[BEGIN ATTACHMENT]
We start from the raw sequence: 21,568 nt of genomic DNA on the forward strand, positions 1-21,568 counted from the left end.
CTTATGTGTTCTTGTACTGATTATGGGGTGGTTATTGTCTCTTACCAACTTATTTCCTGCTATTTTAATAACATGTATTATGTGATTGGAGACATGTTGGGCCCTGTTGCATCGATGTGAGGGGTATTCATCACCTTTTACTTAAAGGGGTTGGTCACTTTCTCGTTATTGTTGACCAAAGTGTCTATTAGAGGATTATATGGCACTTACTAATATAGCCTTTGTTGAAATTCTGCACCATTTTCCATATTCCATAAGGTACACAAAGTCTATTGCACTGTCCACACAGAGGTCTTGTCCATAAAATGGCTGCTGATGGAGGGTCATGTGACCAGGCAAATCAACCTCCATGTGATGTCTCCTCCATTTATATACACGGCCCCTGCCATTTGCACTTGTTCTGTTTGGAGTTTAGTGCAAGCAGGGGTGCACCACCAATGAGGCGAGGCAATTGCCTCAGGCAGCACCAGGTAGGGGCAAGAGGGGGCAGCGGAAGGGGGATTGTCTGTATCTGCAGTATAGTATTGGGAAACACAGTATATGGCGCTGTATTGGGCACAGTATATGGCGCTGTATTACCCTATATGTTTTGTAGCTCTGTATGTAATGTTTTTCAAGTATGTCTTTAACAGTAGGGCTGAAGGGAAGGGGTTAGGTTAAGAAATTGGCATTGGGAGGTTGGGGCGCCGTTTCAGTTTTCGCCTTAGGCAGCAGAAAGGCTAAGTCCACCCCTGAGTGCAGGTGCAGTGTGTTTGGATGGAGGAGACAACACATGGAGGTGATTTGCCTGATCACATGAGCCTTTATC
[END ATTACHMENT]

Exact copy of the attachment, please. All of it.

We start from the raw sequence: 21,568 nt of genomic DNA on the forward strand, positions 1-21,568 counted from the left end.
CTTATGTGTTCTTGTACTGATTATGGGGTGGTTATTGTCTCTTACCAACTTATTTCCTGCTATTTTAATAACATGTATTATGTGATTGGAGACATGTTGGGCCCTGTTGCATCGATGTGAGGGGTATTCATCACCTTTTACTTAAAGGGGTTGGTCACTTTCTCGTTATTGTTGACCAAAGTGTCTATTAGAGGATTATATGGCACTTACTAATATAGCCTTTGTTGAAATTCTGCACCATTTTCCATATTCCATAAGGTACACAAAGTCTATTGCACTGTCCACACAGAGGTCTTGTCCATAAAATGGCTGCTGATGGAGGGTCATGTGACCAGGCAAATCAACCTCCATGTGATGTCTCCTCCATTTATATACACGGCCCCTGCCATTTGCACTTGTTCTGTTTGGAGTTTAGTGCAAGCAGGGGTGCACCACCAATGAGGCGAGGCAATTGCCTCAGGCAGCACCAGGTAGGGGCAAGAGGGGGCAGCGGAAGGGGGATTGTCTGTATCTGCAGTATAGTATTGGGAAACACAGTATATGGCGCTGTATTGGGCACAGTATATGGCGCTGTATTACCCTATATGTTTTGTAGCTCTGTATGTAATGTTTTTCAAGTATGTCTTTAACAGTAGGGCTGAAGGGAAGGGGTTAGGTTAAGAAATTGGCATTGGGAGGTTGGGGCGCCGTTTCAGTTTTCGCCTTAGGCAGCAGAAAGGCTAAGTCCACCCCTGAGTGCAGGTGCAGTGTGTTTGGATGGAGGAGACAACACATGGAGGTGATTTGCCTGATCACATGAGCCTTTATC